On the challenge to Central Vista project and the government’s proposal to construct a new Parliament in Lutyen’s Delhi, the Supreme Court on Monday resumed the hearings.
Challenging the change in the land use of plot no.01 of central Vista project, the court disposed off the petition adding that it will be taken at the later stage as the decision of its usage has not been yet taken by the Government. The bench Justice AM Khanvilkar, Justice Dinesh Maheshwari and Justice Sanjeev Khanna had earlier decided to hear on the three issues; i.e. violation of Municipal Law, violation of Environmental Law and vis-à-vis Change of land use.
On behalf of certain petitioner, Adv. Sanjay Hegde on Monday began that, “Had the administrative authority given the same patient hearing that we have got before the Supreme Court, many of us would not be here. Also, a lot of paperwork which was not originally available is now present in public domain”
He added; “The SG had said What kind of people are these who want to stop a new Parliament building? Our only concern is that if a public architecture is being built for 150-200 years, then government must proceed in a clear, transparent manner in accordance with the law and ensure public participation.”
“Architects see things in terms of spaces, and this is a space which is sacred to modern India in terms of its history. We need to appreciate the considerations relevant to the architects, the people using the space and the people sanctioning the development”, Hegde continued.
Taking the bench through 2017 paper on the history of the Architecture of Supreme court of India, demonstrating the efforts taken and process followed which resulted in present building in 1958. He quoted “The law banks on visual means of representation” which includes the “physical architecture of the court buildings, special arrangements, and even the artifacts and the paintings”, without which “justice is unrecognised”.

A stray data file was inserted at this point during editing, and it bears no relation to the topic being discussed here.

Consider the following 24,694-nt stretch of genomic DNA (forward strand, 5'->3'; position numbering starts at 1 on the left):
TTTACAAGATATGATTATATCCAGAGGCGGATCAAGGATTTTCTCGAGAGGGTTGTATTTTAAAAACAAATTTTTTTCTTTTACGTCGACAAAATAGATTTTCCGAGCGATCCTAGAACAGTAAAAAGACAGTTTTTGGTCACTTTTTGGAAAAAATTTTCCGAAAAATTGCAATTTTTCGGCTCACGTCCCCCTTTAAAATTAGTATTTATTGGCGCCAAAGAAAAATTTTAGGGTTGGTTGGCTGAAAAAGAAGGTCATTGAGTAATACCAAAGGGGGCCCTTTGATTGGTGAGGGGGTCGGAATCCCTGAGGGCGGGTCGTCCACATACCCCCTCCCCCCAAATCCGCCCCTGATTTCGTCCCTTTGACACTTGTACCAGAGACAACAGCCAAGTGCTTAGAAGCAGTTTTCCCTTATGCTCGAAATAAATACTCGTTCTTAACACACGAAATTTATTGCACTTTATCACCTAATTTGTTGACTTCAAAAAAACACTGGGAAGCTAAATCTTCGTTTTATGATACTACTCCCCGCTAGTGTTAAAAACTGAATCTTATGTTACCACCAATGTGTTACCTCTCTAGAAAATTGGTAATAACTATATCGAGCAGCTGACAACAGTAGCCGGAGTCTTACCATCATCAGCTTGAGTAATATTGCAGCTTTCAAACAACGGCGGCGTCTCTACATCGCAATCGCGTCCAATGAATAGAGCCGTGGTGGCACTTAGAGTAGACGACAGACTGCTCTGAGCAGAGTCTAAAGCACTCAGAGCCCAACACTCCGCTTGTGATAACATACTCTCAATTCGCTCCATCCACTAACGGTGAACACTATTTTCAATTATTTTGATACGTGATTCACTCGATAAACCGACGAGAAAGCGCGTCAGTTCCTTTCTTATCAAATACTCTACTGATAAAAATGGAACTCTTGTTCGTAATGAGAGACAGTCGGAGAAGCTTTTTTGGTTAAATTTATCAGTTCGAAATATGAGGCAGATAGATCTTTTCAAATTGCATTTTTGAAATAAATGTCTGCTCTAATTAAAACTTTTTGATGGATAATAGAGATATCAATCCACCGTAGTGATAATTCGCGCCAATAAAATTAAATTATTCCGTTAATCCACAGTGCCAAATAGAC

A model was placed for public consultation when the Supreme Court was built he added. Examining the scale model of the Supreme Court prior to the building coming into existence, he narrated how it was deliberated whether the building of Supreme Court should be in capital city or at more centre location, and on post detailed discussion, it came to be in Delhi.
Justice A M Khanvilkar asked, “What is the purpose of extensively going through this document”? On this Adv. Hegde replied “To canvass the elaborate efforts that went into constructing the SC building as it stands today, as opposed to what is being done now in context of an entire section of Delhi, which is the heart of the country?
In view of the national importance of Central Vista and Secretariat Complex situated on Raj path, New Delhi, the Ministry of Works Housing and Supply Now, Ministry of Housing & Urban Affairs (MoHUA) in 1962 felt the need for the planned development to bring the entire area under strict architectural control. It was therefore decided to form a specialised study group of architects and town planners to advise the Government of India on the development aspect. A committee to advise the Government of India which was reconstituted by the MoHUA in 2002 and 2019.Adv Hegde said that “The body is now called the Special Advisory Group of Central Vista and Central Secretariat”